Inside the Capitol

Wednesday, May 21, 2008

5-21 Why Newspapers Matter

Syndicated Columnist
SANTA FE – Surveys reveal that newspaper readers are the best informed and most likely voters. I know you'll like that information because we're talking just among ourselves right now.
Rush Limbaugh proclaims that his listeners are the best informed people on the planet, but somehow newspaper readers perform better than his listeners on survey quizzes about current events.
The beauty of newspaper readers is that they are independent folks. You are the boss when you read a newspaper. You read what you want and skip what you don't want. You can read rapidly or slowly, skimming until you find the nuggets you can study closely and enjoy at a leisurely pace.
It doesn't matter when you are ready to read a newspaper, it will be waiting for you. There's no need to watch the clock, waiting for an electronic media report. And there's no need to twiddle your thumbs while waiting for the news reader to get to the subject that interests you.
If the phone or doorbell rings, if the baby cries or junior needs help with homework, no matter what the interruption, you won't miss the part that matters. Your newspaper will always be there waiting for your return.
Sure, you have to take the initiative to do the reading yourself, rather than having it spoon feed to you. But it is a quality experience with no worry about only a fleeting mention of your favorite topic on the air waves. There, before you, is much more information on a far wider range of topics than radio or television can ever offer.
And it's all yours. You can save it, re-read it, copy it, frame it, enlarge it, or mark it up with stars, underlines and highlighting pen. And when you finish, you can file it, send it to a friend or stick it in your pocket to back up an argument at your office or club.
Personally, I like to spread a newspaper on a table in front of me. None of this leaning back on a sofa, reading a section at a time. I want to get the total feel of a page layout. That's not for any intellectual exercise. I never took Journalism 101 or any other such course. I do it for the esthetic experience. Since I read many newspapers a day, I like to compare styles, fonts, layouts and editorial page placement from a purely eye-pleasing point of view.
It is unfortunate that politicians and their highly-paid consultants haven't realized the advantages of newspaper advertising. A few candidates have gotten the idea.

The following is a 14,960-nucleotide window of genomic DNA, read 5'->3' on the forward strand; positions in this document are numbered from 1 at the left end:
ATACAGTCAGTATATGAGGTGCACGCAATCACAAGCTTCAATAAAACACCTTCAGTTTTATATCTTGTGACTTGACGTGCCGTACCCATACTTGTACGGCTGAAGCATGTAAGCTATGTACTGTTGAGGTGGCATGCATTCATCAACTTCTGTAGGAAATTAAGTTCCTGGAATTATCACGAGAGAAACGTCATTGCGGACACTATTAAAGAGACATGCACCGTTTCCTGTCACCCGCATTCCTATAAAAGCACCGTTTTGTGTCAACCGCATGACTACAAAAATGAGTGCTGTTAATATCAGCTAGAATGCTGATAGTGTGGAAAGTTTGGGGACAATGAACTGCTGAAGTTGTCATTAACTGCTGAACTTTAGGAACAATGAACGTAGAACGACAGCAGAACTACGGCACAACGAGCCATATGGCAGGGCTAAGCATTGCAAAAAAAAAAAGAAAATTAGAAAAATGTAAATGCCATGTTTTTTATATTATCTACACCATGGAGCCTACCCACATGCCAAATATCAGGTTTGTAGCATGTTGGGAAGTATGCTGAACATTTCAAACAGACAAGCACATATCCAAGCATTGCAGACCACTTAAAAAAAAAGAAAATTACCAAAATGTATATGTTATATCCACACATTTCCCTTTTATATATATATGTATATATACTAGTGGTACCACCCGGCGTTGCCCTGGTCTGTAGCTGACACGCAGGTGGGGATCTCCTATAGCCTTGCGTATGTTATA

Mike Foster, a long-shot who was elected governor of Mississippi a few years ago, ran a series of newspaper ads formatted and sized as opinion columns. While other candidates were investing heavily in television, foster enjoyed a direct and unfiltered access to average voters, as well as political, civic, business and media leaders.
Some candidates also buy newspaper space so they can run the full text of the statement announcing their candidacy. Then, they don't have to worry about a reporter and various editors deciding what they will and won't print.
Other candidates even go so far as to buy space to print their entire campaign platform. These candidates have spent much time and effort writing a detailed platform and they want to be sure as many people as possible read it. There are people who read such things – people who have grown weary of sound bites and want some substance.
But perhaps the biggest advantage of newspaper advertising is for timing last-minute messages to voters. Typically, candidates try to do that with direct mail, but the vagaries of the U.S. Postal Service mean the message will not hit in a uniform or timely manner. Many candidates and all consultants have stories of catastrophes inflicted by the U.S. Mail.
With a newspaper ad, a candidate can decide the exact date voters will read that final appeal – even on a Sunday, when mail isn't delivered.
WED, 5-21-08

JAY MILLER, 3 La Tusa, Santa Fe, NM 87505
(ph) 982-2723, (fax) 984-0982, (e-mail)

Oops, I didn't send 5-21.


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